San Bruno Mystery Remains

The main question remains unanswered

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    NEWSLETTERS

    Investigators issued a report Tuesday eliminating possible causes of the deadly gas line explosion.

    There were surprises in Tuesday's long awaited National Transportation Safety Board report about the deadly San Bruno gas line disaster.

    The NTSB found there was no evidence of corrosion, external damages or pre-existing leaks in the portion of a natural gas pipeline that exploded three months ago, killing eight people and destroying 35 homes.

    The report said in part, "no physical evidence suggests that a pre-existing leak occurred in the ruptured pipe pieces."   The NTSB says it knows what happened, but not why.  Officials said the explosion happened after pipeline No. 132, which runs from Milpitas north, "experienced a sudden gas pressure surge."

    Rep. Jackie Speier and San Bruno Mayor Jim Ruane made that announcement at a news conference.

    The report came with a few things that clearly concerned Speier.  For one, it found the 30-inch pipe did have welding seams, which was in contrast to previous claims by PG&E that it was seamless.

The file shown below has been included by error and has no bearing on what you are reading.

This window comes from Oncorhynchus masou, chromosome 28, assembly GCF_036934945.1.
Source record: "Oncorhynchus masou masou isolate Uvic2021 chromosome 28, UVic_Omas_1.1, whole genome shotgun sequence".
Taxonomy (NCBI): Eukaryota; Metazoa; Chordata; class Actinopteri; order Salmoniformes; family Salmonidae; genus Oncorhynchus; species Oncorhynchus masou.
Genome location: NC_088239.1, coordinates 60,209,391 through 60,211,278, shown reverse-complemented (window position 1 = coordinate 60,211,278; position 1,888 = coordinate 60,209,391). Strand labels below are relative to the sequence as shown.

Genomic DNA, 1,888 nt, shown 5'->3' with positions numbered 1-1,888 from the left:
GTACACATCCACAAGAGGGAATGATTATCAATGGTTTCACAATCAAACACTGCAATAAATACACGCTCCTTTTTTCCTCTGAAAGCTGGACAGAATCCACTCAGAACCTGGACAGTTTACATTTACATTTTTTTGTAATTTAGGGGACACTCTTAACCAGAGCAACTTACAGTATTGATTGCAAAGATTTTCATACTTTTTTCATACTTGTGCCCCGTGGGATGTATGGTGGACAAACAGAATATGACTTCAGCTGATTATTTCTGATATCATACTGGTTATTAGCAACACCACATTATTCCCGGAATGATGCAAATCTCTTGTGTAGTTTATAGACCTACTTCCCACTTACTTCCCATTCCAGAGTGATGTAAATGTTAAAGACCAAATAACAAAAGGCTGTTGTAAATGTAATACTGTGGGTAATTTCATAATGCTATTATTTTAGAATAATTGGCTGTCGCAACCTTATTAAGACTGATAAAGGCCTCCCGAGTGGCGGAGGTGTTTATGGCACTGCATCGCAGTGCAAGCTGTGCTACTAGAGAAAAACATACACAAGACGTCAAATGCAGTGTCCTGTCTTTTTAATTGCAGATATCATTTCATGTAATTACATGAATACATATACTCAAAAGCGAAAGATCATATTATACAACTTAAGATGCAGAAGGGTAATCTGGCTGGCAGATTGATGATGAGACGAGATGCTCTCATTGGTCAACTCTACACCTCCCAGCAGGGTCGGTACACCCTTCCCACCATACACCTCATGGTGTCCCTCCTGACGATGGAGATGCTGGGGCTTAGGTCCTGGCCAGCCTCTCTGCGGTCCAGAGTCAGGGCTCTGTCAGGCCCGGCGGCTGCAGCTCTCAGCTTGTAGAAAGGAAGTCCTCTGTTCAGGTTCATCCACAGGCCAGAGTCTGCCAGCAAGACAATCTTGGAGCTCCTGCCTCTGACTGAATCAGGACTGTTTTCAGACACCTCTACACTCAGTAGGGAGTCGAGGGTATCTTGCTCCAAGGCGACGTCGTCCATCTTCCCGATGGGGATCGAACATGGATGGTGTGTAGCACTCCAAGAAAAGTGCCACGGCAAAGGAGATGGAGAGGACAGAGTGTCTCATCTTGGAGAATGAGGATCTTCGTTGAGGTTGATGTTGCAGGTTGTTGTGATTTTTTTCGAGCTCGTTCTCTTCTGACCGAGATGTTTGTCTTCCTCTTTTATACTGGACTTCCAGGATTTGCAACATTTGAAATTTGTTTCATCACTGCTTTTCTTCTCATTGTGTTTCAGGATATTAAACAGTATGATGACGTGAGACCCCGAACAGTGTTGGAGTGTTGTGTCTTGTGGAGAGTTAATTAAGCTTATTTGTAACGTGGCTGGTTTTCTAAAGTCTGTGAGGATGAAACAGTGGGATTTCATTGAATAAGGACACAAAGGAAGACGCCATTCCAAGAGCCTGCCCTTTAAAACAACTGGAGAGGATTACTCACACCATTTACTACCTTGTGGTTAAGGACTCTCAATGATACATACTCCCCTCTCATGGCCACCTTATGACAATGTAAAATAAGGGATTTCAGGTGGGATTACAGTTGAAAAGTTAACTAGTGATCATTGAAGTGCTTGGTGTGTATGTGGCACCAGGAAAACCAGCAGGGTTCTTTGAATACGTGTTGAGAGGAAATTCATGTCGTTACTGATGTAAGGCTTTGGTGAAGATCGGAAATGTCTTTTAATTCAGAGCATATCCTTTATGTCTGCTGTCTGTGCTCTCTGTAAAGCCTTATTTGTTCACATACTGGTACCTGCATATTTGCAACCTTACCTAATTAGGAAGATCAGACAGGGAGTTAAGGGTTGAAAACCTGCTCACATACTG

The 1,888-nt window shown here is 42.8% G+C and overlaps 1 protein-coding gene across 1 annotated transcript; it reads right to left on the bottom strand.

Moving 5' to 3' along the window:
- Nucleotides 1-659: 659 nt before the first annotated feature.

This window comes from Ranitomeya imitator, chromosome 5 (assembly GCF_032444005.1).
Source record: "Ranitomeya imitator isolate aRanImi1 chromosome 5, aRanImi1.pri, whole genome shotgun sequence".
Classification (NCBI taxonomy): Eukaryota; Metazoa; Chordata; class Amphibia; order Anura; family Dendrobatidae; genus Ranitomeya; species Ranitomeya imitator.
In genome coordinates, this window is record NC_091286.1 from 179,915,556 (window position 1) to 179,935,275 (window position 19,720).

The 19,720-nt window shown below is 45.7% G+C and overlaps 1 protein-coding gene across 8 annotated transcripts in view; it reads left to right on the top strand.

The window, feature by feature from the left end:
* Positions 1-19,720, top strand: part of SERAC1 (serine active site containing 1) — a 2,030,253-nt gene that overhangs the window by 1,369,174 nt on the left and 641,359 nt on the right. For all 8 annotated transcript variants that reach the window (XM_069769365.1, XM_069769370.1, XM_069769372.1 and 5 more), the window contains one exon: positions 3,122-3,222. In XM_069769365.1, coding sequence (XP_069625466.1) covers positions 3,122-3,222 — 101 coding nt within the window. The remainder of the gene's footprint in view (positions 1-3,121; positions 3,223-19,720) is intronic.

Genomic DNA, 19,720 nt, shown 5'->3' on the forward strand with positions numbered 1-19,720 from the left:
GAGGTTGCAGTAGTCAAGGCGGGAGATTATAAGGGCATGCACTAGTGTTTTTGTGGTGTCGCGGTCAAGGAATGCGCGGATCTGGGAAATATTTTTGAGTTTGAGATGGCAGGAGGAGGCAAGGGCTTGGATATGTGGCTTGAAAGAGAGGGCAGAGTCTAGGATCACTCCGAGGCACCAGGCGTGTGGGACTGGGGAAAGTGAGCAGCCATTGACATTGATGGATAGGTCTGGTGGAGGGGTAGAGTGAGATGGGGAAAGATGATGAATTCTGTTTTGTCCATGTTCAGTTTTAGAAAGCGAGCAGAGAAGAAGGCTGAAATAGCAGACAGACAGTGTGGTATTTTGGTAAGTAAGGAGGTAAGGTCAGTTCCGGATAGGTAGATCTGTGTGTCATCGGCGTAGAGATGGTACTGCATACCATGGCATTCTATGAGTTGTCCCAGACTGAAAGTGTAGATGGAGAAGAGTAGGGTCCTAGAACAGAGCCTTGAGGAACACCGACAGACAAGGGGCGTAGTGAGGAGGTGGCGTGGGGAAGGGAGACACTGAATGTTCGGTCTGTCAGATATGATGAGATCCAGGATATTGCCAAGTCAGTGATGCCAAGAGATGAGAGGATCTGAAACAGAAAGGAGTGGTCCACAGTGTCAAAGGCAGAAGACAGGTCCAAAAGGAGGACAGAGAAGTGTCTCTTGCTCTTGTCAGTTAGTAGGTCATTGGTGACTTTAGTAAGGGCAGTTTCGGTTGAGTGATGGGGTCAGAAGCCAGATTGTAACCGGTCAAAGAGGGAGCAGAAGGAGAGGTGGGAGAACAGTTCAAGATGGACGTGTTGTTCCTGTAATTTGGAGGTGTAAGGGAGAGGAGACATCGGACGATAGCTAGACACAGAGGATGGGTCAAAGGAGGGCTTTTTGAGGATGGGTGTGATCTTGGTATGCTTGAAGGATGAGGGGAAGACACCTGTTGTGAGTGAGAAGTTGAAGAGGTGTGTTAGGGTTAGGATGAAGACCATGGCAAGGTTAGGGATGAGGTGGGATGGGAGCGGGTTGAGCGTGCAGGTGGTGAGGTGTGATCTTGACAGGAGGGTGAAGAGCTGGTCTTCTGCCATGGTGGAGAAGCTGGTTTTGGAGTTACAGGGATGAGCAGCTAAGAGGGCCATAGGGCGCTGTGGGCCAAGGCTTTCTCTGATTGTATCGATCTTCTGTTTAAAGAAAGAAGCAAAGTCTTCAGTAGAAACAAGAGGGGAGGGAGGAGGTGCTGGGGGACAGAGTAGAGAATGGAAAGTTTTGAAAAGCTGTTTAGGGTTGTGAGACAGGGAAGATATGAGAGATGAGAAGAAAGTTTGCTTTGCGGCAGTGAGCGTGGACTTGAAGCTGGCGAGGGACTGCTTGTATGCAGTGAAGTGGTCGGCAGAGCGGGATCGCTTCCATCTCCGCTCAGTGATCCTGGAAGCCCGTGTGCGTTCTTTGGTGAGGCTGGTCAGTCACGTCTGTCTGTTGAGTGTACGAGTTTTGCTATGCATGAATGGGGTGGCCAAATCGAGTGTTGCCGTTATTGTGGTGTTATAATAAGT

"They didn't know what they had under the ground in this location," Speier said. "It troubles me greatly and I think this is one of the issues we have to address swiftly."

    And the news Tuesday from the NTSB did not answer the big question: What caused the pipe to explode?

    The Los Angeles Times notes that the report found the section in question only had welding on the outside of the pipe. The NTSB was checking into the standard practice for 1956, the year the pipeline in question was installed. The significance of the find was not clear.

    A final NTSB report that may or may not have that answer is not expected to be released until next fall.

    Experts have said from the beginning that any uncertainties over what caused that section of pipe to burst leaves them concerned about other section of pipe that lie underneath much of Northern California.